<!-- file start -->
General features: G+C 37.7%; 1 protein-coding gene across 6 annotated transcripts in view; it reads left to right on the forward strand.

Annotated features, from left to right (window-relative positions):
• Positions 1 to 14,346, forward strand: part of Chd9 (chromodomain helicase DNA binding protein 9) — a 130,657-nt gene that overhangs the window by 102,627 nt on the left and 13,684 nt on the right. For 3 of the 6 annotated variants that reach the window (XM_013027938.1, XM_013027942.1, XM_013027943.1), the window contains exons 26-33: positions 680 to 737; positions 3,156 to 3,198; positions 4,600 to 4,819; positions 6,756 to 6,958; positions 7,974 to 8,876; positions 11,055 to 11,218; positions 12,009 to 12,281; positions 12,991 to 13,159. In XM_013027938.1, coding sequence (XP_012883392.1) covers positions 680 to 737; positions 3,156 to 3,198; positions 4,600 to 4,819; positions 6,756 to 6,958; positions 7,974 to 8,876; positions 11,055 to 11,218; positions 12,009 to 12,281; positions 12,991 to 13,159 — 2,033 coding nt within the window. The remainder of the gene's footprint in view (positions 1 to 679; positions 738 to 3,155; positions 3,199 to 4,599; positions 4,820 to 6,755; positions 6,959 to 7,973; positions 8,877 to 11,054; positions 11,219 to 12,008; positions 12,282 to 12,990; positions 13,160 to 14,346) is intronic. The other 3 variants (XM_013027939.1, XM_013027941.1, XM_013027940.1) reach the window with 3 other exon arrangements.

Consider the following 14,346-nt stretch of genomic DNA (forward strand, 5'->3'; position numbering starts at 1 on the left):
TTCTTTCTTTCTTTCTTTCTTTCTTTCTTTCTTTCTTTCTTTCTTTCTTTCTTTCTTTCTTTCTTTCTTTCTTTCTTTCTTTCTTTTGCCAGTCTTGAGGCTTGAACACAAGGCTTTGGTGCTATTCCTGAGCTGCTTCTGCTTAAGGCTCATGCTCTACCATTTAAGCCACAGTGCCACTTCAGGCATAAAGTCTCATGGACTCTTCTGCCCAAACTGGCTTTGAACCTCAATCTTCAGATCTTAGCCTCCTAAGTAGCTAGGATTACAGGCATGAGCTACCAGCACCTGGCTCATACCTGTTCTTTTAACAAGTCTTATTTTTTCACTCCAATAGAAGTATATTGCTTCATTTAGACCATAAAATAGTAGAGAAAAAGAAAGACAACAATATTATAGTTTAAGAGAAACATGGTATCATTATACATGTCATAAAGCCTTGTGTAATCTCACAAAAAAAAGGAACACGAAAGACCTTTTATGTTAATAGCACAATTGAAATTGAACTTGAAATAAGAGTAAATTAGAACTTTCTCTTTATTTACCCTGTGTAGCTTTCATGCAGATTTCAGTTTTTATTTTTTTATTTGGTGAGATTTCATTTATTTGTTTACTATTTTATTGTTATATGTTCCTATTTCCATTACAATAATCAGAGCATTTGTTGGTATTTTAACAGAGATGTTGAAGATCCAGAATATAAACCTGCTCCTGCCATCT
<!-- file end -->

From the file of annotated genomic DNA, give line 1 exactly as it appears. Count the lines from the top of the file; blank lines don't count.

General features: G+C 37.7%; 1 protein-coding gene across 6 annotated transcripts in view; it reads left to right on the forward strand.